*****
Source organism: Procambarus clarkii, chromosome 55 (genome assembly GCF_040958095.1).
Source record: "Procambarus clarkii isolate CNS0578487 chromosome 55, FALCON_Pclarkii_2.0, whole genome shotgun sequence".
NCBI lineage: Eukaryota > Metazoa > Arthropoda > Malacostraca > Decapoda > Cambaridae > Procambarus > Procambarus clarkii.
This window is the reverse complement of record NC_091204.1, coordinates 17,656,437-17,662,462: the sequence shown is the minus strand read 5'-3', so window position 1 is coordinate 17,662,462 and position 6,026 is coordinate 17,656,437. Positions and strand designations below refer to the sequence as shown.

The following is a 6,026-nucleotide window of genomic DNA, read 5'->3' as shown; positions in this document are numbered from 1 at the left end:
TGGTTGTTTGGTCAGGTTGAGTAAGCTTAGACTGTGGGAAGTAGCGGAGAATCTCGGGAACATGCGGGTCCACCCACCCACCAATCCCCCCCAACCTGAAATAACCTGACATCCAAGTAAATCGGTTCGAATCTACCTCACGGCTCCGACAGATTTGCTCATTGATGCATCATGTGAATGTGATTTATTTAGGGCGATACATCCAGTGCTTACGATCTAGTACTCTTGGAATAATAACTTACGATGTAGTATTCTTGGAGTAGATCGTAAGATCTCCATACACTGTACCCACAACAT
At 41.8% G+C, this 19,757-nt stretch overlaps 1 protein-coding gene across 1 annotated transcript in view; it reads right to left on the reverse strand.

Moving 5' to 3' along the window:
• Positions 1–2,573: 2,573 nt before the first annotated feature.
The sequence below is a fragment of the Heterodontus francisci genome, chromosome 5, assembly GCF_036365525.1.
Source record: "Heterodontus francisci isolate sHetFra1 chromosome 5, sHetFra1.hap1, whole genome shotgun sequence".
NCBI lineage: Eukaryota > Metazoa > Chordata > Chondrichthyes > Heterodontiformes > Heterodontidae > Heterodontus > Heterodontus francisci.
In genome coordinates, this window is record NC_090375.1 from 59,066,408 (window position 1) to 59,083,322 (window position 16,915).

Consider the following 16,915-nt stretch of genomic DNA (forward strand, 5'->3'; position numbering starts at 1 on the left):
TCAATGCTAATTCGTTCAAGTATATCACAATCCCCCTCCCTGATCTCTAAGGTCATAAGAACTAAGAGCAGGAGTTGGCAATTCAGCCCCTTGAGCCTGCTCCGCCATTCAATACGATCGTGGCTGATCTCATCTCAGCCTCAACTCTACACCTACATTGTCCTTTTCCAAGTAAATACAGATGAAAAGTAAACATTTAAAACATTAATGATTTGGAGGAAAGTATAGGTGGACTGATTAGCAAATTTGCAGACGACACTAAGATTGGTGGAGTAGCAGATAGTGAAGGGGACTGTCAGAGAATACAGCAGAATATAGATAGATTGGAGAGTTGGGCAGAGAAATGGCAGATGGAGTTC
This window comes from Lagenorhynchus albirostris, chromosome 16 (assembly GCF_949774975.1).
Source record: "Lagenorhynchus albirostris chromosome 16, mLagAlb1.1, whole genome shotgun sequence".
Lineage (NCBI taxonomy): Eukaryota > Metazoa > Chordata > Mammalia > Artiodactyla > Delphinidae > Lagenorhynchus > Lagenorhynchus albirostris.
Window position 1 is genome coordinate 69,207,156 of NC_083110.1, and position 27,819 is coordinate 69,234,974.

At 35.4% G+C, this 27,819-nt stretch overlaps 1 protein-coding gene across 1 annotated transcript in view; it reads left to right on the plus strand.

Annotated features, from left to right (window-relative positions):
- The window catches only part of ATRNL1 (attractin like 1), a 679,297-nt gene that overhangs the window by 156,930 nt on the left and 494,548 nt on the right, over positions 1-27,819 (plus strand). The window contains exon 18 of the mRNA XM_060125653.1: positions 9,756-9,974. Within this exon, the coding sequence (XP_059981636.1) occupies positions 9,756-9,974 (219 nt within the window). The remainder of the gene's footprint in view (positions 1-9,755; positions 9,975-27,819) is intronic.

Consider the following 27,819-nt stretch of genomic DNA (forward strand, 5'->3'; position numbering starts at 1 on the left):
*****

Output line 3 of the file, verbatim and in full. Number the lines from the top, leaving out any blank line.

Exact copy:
NCBI lineage: Eukaryota > Metazoa > Arthropoda > Malacostraca > Decapoda > Cambaridae > Procambarus > Procambarus clarkii.